Measuring ESG Versus Impact
Another significant difference lies in the measurement of outcomes.
Impact investment is primarily looking to achieve change and often willing to take a financial hit in order to do so. Impact investors typically set specific, quantifiable investment goals that can measure how change is being achieved, such as improving access to education or healthcare, increasing community investment, or providing tax relief for low-income families.
Whereas ESG investment is primarily looking to achieve financial return, perhaps through ESG opportunities, whilst avoiding the impact of a changing world in ESG risk terms. ESG KPIs, in contrast, are therefore often broad and principally assess the ESG risks and opportunities relating to financial returns.
The new SDR legislation is working to make this differentiation clearer, which has led to companies such as MSCI devaluing many of their ESG ratings on ETFs because they were found to be “selling” sustainable impact far beyond what they were actually achieving.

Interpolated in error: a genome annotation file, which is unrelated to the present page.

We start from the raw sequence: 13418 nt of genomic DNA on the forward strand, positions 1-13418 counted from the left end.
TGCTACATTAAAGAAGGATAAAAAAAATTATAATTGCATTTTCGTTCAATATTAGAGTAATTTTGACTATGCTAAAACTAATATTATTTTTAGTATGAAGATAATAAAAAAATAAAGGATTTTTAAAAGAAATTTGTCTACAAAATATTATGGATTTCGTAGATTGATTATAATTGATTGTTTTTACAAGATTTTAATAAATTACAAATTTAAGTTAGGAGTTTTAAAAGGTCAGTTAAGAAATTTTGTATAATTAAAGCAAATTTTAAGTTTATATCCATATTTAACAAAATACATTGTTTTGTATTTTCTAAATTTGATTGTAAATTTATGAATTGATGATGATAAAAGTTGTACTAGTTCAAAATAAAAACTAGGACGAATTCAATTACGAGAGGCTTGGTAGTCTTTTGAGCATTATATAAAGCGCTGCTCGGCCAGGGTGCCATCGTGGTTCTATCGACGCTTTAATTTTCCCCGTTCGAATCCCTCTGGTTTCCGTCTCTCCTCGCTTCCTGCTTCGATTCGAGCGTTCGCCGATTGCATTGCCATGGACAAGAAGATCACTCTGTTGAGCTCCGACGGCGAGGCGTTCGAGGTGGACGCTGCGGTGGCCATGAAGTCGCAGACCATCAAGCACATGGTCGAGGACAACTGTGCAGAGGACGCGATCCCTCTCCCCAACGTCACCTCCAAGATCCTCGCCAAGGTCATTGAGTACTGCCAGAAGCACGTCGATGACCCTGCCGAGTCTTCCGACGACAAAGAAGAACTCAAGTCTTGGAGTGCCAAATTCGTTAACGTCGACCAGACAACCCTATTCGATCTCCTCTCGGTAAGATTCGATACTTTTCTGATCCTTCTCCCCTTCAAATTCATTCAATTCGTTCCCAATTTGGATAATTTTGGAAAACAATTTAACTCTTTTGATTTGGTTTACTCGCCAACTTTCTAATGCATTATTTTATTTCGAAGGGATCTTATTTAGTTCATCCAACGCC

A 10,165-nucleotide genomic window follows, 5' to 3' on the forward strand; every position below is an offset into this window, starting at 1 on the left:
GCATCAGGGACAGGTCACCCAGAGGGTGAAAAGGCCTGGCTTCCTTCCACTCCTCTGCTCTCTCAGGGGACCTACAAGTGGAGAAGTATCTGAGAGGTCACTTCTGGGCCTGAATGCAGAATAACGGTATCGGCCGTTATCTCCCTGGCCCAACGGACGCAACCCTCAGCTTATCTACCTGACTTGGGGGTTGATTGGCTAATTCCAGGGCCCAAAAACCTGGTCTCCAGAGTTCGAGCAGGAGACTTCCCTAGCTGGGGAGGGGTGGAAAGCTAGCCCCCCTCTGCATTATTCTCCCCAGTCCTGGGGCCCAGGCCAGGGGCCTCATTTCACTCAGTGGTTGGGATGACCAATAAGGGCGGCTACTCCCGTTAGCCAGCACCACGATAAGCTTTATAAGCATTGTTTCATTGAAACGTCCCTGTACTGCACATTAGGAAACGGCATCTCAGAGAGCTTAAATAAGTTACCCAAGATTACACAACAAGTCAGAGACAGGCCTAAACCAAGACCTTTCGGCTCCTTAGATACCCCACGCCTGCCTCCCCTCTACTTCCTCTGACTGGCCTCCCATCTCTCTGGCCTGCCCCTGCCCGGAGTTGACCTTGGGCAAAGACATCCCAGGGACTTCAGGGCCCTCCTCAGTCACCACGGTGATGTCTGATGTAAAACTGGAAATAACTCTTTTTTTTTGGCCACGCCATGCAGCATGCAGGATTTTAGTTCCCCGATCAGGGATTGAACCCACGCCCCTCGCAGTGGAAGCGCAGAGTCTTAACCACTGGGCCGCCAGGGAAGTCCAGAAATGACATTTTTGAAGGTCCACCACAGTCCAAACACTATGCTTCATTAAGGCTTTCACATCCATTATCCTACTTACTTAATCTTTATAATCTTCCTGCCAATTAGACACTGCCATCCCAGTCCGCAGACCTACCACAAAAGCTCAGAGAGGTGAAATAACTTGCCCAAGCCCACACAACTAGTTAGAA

Gaps in Sector Applications
Samuel explained how ESG investing and impact investing can apply across various sectors that still require higher investment focus – such as infrastructure, agritech, transportation, plumbing and sanitation. He also emphasised the importance of identifying the right investment approach for each sector, considering each industry’s unique challenges and opportunities.